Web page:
So, our team of adventurers returned from Scarwall with a relic of the goddess Iomedae, ready to take on the thing the queen had become. We found the city had been placed firmly under the monarch's boot heel, and her personal army of Gray Maidens prowl the city streets. We were accosted by thugs, "saved" by the new hero of the city, and then we found out to the surprise of no one that the supposed hero was, in fact, an efreet meant to distract the people of the city to keep them complacent. We survived that fight, panting and sweating, but relatively whole.

That was when the DM threw a dragon at us.

The actual fight is on page 176 of the Core Rulebook.
Here we are, walking off a big battle and trying to re-calculate our odds of successfully assaulting the castle, when out of the sky comes a savage-looking black dragon. As if dealing with a black dragon assault in the street isn't bad enough, it's being ridden by a gray maiden. So, round one starts, we all ready our weapons of choice, and that's when we need to make Will saves versus the dragon fear.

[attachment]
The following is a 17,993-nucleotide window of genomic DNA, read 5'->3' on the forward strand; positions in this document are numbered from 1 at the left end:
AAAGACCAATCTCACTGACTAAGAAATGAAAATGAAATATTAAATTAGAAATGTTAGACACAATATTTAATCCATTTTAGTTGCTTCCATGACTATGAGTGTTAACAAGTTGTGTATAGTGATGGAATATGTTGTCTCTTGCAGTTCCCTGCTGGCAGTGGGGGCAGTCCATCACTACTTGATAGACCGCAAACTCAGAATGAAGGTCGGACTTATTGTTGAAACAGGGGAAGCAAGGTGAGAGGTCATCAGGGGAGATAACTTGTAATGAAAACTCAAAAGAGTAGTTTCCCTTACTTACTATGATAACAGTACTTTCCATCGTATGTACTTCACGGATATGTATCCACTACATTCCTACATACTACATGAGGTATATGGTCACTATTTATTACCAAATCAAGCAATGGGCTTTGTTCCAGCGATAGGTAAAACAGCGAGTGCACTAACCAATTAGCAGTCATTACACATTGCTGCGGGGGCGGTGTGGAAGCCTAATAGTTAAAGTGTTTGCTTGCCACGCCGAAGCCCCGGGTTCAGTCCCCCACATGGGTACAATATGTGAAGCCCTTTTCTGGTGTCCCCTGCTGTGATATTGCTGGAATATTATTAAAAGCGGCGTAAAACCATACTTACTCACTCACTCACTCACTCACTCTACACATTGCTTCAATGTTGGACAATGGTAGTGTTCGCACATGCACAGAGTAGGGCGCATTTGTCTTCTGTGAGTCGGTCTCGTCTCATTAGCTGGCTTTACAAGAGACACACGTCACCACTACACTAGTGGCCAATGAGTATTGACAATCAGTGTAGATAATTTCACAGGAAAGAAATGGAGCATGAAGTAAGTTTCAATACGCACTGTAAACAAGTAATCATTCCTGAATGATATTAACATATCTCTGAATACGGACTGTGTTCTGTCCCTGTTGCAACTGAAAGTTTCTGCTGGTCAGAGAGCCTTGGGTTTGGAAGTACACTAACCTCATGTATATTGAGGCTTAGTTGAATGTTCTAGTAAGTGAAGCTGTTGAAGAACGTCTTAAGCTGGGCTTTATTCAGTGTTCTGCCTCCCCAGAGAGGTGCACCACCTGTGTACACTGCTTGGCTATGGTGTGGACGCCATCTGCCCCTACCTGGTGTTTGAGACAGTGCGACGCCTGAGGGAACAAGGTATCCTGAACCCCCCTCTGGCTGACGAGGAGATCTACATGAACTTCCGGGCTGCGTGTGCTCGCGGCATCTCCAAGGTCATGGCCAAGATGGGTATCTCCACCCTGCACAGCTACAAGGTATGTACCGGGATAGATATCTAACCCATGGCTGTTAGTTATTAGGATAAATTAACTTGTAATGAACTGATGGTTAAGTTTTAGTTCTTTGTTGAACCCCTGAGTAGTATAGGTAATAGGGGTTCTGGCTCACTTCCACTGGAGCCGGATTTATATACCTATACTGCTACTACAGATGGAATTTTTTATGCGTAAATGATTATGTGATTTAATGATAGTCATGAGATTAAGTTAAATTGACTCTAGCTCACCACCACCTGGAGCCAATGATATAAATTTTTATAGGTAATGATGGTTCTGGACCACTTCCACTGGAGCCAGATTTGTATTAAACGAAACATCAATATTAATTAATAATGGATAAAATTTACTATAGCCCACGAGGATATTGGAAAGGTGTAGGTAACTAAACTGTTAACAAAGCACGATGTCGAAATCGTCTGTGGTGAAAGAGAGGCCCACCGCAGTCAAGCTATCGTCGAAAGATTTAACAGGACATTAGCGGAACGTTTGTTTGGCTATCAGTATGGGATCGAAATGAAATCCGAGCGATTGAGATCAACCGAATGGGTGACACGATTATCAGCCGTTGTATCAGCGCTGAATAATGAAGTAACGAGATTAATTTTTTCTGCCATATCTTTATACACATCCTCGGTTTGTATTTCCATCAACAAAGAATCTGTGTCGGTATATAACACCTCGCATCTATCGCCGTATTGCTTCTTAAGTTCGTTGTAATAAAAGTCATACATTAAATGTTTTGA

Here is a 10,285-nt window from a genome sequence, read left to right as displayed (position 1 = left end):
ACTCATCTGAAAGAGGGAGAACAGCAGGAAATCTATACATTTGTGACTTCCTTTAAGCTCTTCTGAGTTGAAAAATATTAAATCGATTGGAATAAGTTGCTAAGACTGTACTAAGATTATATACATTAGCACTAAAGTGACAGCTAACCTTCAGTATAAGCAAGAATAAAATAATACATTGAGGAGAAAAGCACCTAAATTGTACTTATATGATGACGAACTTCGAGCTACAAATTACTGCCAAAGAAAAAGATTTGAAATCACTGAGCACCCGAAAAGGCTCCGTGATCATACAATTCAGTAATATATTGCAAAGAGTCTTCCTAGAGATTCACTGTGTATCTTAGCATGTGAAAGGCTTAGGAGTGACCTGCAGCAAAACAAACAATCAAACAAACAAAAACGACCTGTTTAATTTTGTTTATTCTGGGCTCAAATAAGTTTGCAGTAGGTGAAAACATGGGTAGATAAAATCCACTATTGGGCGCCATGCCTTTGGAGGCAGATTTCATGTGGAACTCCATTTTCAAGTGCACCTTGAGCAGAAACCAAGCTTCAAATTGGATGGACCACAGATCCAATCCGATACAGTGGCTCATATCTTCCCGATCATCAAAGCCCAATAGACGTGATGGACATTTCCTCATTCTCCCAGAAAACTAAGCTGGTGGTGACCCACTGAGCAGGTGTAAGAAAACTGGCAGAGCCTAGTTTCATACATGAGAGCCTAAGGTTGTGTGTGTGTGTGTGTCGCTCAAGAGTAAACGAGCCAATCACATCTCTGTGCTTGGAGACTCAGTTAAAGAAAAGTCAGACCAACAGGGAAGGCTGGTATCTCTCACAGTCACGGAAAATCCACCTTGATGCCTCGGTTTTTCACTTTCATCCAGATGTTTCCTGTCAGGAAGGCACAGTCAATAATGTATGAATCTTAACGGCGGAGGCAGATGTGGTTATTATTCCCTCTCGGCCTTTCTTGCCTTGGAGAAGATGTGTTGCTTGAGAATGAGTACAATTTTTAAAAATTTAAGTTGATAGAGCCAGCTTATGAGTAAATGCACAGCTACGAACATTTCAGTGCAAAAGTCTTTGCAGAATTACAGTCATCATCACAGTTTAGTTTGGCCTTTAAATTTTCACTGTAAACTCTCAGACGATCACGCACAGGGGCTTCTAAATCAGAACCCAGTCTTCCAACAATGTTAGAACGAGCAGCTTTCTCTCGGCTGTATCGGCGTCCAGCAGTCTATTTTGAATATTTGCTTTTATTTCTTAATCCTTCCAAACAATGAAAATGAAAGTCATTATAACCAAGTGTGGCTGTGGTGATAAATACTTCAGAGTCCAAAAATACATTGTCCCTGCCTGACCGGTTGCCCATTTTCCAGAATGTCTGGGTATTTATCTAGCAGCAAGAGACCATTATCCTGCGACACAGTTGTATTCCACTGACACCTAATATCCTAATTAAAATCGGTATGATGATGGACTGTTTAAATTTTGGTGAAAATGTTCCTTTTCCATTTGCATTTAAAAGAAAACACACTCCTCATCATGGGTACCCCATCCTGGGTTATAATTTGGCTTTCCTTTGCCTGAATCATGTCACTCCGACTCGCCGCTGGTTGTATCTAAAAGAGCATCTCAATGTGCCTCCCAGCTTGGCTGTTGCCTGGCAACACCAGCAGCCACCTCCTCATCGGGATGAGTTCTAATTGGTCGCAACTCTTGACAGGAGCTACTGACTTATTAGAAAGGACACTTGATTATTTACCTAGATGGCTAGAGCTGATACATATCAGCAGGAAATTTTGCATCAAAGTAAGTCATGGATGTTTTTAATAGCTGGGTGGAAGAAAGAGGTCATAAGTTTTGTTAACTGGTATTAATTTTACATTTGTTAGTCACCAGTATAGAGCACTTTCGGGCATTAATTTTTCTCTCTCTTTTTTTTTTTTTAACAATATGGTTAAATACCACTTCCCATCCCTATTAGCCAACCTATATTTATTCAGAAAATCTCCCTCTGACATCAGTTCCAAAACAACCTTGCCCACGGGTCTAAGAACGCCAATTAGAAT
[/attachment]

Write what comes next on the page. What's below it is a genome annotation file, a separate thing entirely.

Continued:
Guess who had rogue saves?

And who remembers which rogue saves are weak?
So Majenko, seeing that we obviously don't need any help here, rockets off to a rooftop, putting a sturdy chimney between himself and the mostly feral monster he shares some genetic ties with. Egil Manages to land a blow, and to get through the spell resistance, while the arcanist starts blasting, and the cleric summons a celestial ally. Said celestial ally also decides we can handle this, and flies away to join Majenko, where the two of them have coffee and talk about how they wouldn't want to show us up by taking out that creature that totally doesn't terrify them.